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10 hours ago, Zerponaut said:

I can theoretically prove that the 'coins' I traded today are NOT the same 'coins'

It is not about being the same but rather about being interchangeable.

 

10 hours ago, Zerponaut said:

crypto isn't strictly fungible

Cryptos are 100%/ stricly fungible.

 

10 hours ago, Zerponaut said:

If crypto was fungible how can transactions be traced?

I don't understand, I think you are mixing things here.

 

10 hours ago, Zerponaut said:

Doesn't the transaction on the blockchain specify the (group of) 'coins'?

Absolutely not. A transaction (a payment given your example) on the blockchain specifies a transfer of value from one address to another (with vanilla attributes: quantity, time, etc.). A ledger specifies a group of transactions.

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I kind of look at the same way I look at cash. More than likely every piece of cash I touch has trace amounts of cocaine on it. So far it hasn't been a problem, but it is a talking point.

To have been indirectly involved in illegal activities on the XRP Ledger?  Maybe not. But the question is legitimate. Everyone, as an individual or entity (company), operating on the XRP Led

That is the reason why the blockchain is fascinating, you can know where are the first "coins" you have sent. Imagine you could recount/ trace the first bank note you we have spent, capturing lik

On 12/6/2019 at 12:09 AM, cmbartley said:

Where did you read this? Do you have a link?

I guess it depends on which country you're in - and previously the rule of thumb to be safe was to use FIFO - but I was looking for a relevant link and this one was interesting (read under 'Cost Basis').

It says a new ruling has been introduced. "specific identification" can now be used. This basically seems to give the green light for FILO accounting because, if your wallets are set up correctly you can specify when each unit was acquired and when it was disposed of. Interestingly this confirms that if you can't specify units you are to default to a FIFO method.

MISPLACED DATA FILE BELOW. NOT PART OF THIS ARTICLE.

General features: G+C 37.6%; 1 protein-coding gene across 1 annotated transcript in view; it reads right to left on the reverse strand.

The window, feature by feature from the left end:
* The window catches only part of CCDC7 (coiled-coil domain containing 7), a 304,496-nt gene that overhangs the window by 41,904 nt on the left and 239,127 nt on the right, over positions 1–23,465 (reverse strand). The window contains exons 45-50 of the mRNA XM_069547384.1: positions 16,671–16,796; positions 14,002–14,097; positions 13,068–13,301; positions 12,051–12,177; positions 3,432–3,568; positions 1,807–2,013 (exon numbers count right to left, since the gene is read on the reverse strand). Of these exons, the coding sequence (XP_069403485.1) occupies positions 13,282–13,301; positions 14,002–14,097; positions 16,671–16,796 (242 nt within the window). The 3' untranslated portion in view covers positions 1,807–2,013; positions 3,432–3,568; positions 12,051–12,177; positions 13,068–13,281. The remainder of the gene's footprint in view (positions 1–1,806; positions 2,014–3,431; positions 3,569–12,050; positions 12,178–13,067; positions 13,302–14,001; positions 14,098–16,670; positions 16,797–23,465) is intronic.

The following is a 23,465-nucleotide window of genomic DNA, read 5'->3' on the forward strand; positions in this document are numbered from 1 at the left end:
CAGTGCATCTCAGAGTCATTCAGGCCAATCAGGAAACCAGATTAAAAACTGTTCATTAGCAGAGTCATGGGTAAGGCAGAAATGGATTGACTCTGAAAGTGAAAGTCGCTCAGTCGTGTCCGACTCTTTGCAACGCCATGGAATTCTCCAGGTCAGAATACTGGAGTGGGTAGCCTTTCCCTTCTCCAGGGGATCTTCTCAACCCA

See below from the first link (https://www.cryptotrader.tax/blog/new-irs-cryptocurrency-tax-guidance which is paraphrasing the official IRS page)

To specifically identify a unit of cryptocurrency, you must include the following information:

1. The date and time each unit was acquired,
2. Your basis and the fair market value of each unit at the time it was acquired,
3. The date and time each unit was sold, exchanged, or otherwise disposed of, and
4. The fair market value of each unit when sold, exchanged, or disposed of, and the amount of money or the value of property received for each unit

If you are unable to specifically identify your cryptocurrencies, you are to default to a first-in first-out (FIFO) basis. Source: A36, A38

There is also newly created guidance from the IRS (page updated 6 Dec): https://www.irs.gov/individuals/international-taxpayers/frequently-asked-questions-on-virtual-currency-transactions

This is great news for us, well for those of you in the U.S. If my tax dept follows I would be very very happy.

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On 12/3/2019 at 10:38 PM, Lumpy said:

To have been indirectly involved in illegal activities on the XRP Ledger? 

Maybe not.

But the question is legitimate. Everyone, as an individual or entity (company), operating on the XRP Ledger, is entitled to ask the question. Regulators often highlight the fact that decentralised exchanges (DEX) are by nature more subject to criminal activities. Yes, indeed. You don't need to be "KYCised" to create an account and transact value within a DEX. 

In some cases and taking the example of the XRP Ledger, you can even participate in a fraudulent payment without even noticing it. How? At the exception of direct XRP payments, any payment that involves a IOU (I Owe You, basically a debt instrument) can take multiple paths before reaching its beneficiary, using other existing offers to deliver the best option/ path. 

I have created a little python program that will tell you if you have been, through one of this type of payments, involved with a crook! Obviously, the progam will tell you if you have been also directly (without the payment path feature of the XRP Ledger) dealing with a scammer. Or even more...if you are identified as one!

Eventually, I think it opens fascinating questions. When an account (wallet address) is identified as fraudulent, could an individual block / blacklist the address? Could the network detect and block automatically the address? As the relationship between an individual and the possible number of wallets is 1 to n, would the action of blocking a wallet, considering its activity, be fruitless? 

On the code side. Please note that, although I have quite a decent knowledge of tech, I am (absolutely) not a developper. I coded it because I found the use case interesting.

I use https://xrpforensics.org/ as the base for wallets identified as scammers.

Run it, it will tell you.

Peace

https://github.com/TiGowa/xrp-ledger-forensics

 

Python script updated. Script:

- goes through all transactions (+1000) of the specified wallet

- gives the hash of the dubious tx when relevant

 

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